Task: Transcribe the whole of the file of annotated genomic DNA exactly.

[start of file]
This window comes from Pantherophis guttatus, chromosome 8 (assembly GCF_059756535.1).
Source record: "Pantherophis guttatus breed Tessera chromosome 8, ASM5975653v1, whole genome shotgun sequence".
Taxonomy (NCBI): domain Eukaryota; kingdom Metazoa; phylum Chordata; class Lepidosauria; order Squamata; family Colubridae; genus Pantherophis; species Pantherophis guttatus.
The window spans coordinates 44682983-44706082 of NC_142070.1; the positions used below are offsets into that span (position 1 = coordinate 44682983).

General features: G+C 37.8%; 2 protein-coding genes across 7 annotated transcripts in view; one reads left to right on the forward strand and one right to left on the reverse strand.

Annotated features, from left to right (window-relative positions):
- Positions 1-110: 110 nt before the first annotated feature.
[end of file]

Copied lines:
This window comes from Pantherophis guttatus, chromosome 8 (assembly GCF_059756535.1).
Source record: "Pantherophis guttatus breed Tessera chromosome 8, ASM5975653v1, whole genome shotgun sequence".
Taxonomy (NCBI): domain Eukaryota; kingdom Metazoa; phylum Chordata; class Lepidosauria; order Squamata; family Colubridae; genus Pantherophis; species Pantherophis guttatus.
The window spans coordinates 44682983-44706082 of NC_142070.1; the positions used below are offsets into that span (position 1 = coordinate 44682983).

General features: G+C 37.8%; 2 protein-coding genes across 7 annotated transcripts in view; one reads left to right on the forward strand and one right to left on the reverse strand.

Annotated features, from left to right (window-relative positions):
- Positions 1-110: 110 nt before the first annotated feature.